In November 2008, an estimated 22 million young people came out to vote for President Obama.
Believing in hope, change and a variety of progressive policies, these young people not only made history by electing Obama, but also as the third-highest showing of young voters, according to the Center for Information and Research on Civic Learning and Engagement.
Nearly 40 years earlier, Wisconsin Democratic Sen. Gaylord Nelson chose April 22 as the first Earth Day. The specific day, first dubbed “National Teach-In on the Crisis of the Environment,” was selected to ensure maximum possible participation from college students, as it would not overlap with exams or holidays.
Young people today are saying they plan to hold President Obama responsible for his energy and environment record in 2012.
But with gas prices around $4 per gallon, a fragile labor market and a federal budget deficit that should weigh on their shoulders, many other factors may motiviate young voters.
And climate policy might be one of the last things on that voting agenda.
Nevertheless, in recent days, over 10,000 young people gathered in Washington to train leaders in community organizing and to challenge the administration on energy policy as part of Power Shift 2011.
The young climate activists, describing themselves as the “forgotten Obama voters,” heard from former Vice President Al Gore, former green jobs czar Van Jones and Environmental Protection Agency Administrator Lisa Jackson, and others over the weekend.
And on Monday, over 5,000 of them gathered for a rally in front of the White House and marched toward Capitol Hill, calling on Obama and Congress to protect the Clean Air Act, reject “dirty energy” sources, and build a clean energy economy.
Organizers of the four-day event said young people are disillusioned with Obama’s slow movement on energy and environment issues.
Following the demise of cap-and-trade legislation in the Senate and this year's push from a Republican-controlled House to upend the EPA's climate rules, young voters were especially disenchanted with Obama’s energy security plan and speech at Georgetown University last month.
“It sounded like something that industry would have written,” said Maura Cowley, co-director of Power Shift, arguing that the Obama’s support of nuclear energy, natural gas, and offshore drilling disappointed many young voters.
The speech prompted an e-mail flurry and “a couple young people said – ‘I just took my `Hope' poster off the wall,’” Cowley said.
Her counterpart, Courtney Hight, co-director of Energy Action Coalition and former Obama campaign staffer, said those disillusioned voters might not show up for the president in 2012.
“We have the votes that brought him in,” she said.
But experts say that Obama’s record on energy issues is neither as bleak as portrayed nor potentially harmful for 2012.
“I don’t know why they should be disillusioned with the guy. He’s doing what he can,” Republican energy strategist Mike McKenna told National Journal.
“The guys blown $100 billion on wind and solar….more than [everybody] else has blown on it combined”
“I think part of being a young activist is that you’re impatient and you should be impatient and we all should be impatient for progress,” added David Axelrod, Obama’s 2012 strategist, saying that progress has been made.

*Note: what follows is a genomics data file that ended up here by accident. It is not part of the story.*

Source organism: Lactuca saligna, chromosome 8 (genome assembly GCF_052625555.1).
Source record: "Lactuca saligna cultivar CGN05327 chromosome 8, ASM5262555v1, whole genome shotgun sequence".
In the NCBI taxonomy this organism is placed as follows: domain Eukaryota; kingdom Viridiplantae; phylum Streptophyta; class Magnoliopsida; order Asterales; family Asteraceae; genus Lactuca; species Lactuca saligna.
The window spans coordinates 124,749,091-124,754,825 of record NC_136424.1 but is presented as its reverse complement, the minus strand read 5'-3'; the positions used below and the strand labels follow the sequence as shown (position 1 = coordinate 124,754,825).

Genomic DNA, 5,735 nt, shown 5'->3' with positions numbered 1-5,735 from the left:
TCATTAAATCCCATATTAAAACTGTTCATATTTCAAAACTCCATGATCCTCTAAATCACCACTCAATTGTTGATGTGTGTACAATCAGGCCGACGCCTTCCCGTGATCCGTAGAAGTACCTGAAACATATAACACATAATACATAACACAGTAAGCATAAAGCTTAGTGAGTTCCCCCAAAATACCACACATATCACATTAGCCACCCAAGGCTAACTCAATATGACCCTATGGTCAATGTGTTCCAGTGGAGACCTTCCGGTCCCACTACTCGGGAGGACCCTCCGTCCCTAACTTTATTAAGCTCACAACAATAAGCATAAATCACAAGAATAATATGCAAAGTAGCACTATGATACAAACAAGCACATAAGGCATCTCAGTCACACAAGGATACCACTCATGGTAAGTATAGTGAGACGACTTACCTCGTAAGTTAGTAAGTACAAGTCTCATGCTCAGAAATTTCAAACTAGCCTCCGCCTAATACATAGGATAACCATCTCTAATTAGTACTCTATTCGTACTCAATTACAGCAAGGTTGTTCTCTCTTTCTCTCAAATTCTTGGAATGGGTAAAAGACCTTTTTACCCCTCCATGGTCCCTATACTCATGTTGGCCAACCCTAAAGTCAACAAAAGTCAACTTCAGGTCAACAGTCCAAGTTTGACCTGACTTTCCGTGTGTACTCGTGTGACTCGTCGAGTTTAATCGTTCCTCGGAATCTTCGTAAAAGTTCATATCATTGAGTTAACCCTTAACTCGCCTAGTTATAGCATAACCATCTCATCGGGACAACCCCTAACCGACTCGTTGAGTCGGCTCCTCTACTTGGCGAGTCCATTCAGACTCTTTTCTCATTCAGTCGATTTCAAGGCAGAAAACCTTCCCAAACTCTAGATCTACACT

“And there’s no doubt in my mind that whoever is on the other side of the ballet will be much less robust in that regard than us,” Axelrod told National Journal.
“There will be a choice… [and] that will motivate people.”
But the motivation will not necessarily be about climate policy in 2012.
Rock the Vote President Heather Smith said that while candidates shouldn't ignore the concerns of young people, doing so doesn’t mean the youth vote won't show up.
“It’s not ‘We won’t vote for you;’ it’s more ‘We voted for you, so pay attention,’” Smith said.
Though, as the President of Earth Day Network, Kathleen Rogers surely embraces the concept of young people engaged in moving energy and environment policy, she argued that it is a “gigantic mistake” to generalize about young voters.
With young people as the most unemployed age group today, climate change will no longer be the right message on energy issues in 2012, Smith added.
Young voters will be “looking at everything through a jobs lens,” she said. To that end, jump-starting a clean energy economy that creates jobs for these young people will be the most effective way of garnering support for an election campaign.
Jason Skovgard, a senior studying Chemical and Environmental Engineering at UC Riverside, who recently competed with a team for a $75,000 EPA grant, as part of the agency’s People, Prosperity and the Planet Competition, said he “absolutely” wants channel his engineering skills toward developing renewable energy technology.
“I really want to help solve this problem. It’s going to just get bigger,” he said.
Skovgard and teammates Christian Contreras, Marcus Chiu, Steven Chavez, Gregory Hammar, Joon Bok Lee and Trevor Vandergrift created a fuel cell that could generate electricity through a combination of solar power and hydrogen fuel. The University of California Riverside seniors said that they hope to join the clean tech industry when they enter the workforce.
The economic implications of energy policies would resonate most among young people in today’s fiscally focused environment, explained Matt Segal, a young entrepreneur who recently launched Our Time, a membership organization for young Americans.
“It is the most successful argument,” Segal said, adding that the environmental movement would “definitely gain much more momentum when it is tied to an economic argument.”
Amy Harder contributed